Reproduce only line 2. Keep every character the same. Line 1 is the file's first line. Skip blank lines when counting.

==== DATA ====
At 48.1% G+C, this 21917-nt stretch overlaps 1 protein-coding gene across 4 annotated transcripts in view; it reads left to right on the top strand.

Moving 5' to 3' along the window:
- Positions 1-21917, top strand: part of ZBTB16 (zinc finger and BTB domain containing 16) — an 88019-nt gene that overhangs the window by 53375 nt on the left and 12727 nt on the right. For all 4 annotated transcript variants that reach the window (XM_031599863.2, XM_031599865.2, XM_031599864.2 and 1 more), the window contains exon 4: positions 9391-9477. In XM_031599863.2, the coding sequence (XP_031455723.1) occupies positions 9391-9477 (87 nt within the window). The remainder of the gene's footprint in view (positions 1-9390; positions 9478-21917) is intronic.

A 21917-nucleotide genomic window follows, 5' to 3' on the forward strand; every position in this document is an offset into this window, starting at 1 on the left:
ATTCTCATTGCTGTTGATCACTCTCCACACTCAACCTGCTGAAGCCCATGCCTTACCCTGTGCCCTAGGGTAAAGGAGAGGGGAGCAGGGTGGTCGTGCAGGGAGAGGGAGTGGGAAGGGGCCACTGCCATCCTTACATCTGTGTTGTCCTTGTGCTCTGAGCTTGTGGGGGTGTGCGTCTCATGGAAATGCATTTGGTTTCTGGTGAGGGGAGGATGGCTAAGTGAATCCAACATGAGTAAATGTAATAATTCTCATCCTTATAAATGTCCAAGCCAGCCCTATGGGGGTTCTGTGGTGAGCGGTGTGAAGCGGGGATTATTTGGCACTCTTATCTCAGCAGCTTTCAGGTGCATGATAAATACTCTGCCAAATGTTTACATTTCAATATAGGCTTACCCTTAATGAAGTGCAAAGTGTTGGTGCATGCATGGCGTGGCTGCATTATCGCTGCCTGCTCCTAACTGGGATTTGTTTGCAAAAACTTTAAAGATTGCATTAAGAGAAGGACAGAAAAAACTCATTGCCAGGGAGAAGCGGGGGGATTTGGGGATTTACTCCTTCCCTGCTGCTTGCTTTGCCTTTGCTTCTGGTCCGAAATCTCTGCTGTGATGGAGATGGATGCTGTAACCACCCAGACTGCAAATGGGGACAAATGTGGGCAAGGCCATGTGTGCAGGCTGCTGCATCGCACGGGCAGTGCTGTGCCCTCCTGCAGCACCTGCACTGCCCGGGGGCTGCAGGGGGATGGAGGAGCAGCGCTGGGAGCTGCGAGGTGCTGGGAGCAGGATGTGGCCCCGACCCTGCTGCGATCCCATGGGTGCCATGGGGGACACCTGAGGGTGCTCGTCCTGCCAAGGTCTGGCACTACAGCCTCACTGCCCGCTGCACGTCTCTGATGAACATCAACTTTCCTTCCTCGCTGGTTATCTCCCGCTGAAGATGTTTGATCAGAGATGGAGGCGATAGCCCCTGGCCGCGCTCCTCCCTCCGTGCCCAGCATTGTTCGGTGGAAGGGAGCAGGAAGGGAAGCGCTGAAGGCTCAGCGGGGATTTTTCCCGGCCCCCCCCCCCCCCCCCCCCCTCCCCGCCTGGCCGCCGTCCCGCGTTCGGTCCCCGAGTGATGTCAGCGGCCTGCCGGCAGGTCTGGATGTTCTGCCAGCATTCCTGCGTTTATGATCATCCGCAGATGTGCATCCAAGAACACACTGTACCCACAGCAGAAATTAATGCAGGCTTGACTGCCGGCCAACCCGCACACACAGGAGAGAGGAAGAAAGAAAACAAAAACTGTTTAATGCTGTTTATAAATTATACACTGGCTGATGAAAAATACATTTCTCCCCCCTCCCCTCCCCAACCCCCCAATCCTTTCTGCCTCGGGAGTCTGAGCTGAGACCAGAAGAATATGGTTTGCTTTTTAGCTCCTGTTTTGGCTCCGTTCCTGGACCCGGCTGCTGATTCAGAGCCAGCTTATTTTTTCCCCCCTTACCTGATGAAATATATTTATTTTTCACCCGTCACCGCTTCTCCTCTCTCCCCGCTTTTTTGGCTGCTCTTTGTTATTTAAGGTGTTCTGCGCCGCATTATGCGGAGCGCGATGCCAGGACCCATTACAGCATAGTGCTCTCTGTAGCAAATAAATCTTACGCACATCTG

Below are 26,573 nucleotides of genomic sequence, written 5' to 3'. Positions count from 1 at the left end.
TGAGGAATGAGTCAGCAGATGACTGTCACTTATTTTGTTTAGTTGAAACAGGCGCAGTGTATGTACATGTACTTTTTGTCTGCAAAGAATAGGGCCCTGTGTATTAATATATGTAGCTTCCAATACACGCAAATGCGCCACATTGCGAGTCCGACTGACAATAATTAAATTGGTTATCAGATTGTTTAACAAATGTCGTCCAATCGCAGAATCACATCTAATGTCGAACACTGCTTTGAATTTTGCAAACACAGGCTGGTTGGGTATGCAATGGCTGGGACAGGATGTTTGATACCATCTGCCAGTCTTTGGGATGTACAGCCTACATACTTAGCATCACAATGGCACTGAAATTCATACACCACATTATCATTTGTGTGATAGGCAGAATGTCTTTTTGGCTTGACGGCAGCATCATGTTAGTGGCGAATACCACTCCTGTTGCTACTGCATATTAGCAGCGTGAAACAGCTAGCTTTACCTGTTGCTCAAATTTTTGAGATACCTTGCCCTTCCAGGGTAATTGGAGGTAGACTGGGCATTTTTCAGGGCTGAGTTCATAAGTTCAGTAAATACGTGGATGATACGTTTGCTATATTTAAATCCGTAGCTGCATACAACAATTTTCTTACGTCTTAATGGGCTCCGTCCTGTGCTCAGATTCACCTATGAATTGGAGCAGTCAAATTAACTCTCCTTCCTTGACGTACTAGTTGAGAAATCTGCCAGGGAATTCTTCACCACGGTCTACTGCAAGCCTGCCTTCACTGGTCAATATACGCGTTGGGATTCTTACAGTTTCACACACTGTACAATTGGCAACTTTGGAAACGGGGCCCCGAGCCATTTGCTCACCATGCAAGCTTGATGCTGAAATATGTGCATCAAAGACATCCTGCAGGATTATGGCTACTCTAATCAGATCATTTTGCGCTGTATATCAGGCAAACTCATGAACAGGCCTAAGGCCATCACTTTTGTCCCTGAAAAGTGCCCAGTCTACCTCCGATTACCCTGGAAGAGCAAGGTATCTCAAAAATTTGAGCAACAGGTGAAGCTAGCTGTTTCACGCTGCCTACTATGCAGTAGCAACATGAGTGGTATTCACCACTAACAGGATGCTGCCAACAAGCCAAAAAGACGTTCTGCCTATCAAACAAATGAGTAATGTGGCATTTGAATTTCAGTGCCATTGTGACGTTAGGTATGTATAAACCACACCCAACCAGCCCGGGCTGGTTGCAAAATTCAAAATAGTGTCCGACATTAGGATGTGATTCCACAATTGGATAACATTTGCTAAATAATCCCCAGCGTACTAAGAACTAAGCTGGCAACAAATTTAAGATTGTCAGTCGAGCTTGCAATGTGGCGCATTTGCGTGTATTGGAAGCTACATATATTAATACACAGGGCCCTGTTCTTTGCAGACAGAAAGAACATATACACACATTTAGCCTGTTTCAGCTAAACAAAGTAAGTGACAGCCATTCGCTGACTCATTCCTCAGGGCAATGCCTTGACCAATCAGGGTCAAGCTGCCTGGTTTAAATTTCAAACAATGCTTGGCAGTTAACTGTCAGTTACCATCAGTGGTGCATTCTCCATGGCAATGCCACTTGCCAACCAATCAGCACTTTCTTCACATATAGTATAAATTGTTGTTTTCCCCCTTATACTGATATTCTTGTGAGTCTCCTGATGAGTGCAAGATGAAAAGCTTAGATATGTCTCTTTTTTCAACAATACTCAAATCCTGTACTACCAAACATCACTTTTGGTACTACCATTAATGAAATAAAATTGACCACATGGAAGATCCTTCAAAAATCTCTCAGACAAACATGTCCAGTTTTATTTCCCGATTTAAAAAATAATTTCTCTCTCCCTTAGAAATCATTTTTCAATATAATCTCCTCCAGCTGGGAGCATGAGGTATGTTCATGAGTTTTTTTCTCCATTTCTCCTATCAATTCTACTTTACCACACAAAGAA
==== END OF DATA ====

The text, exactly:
Moving 5' to 3' along the window: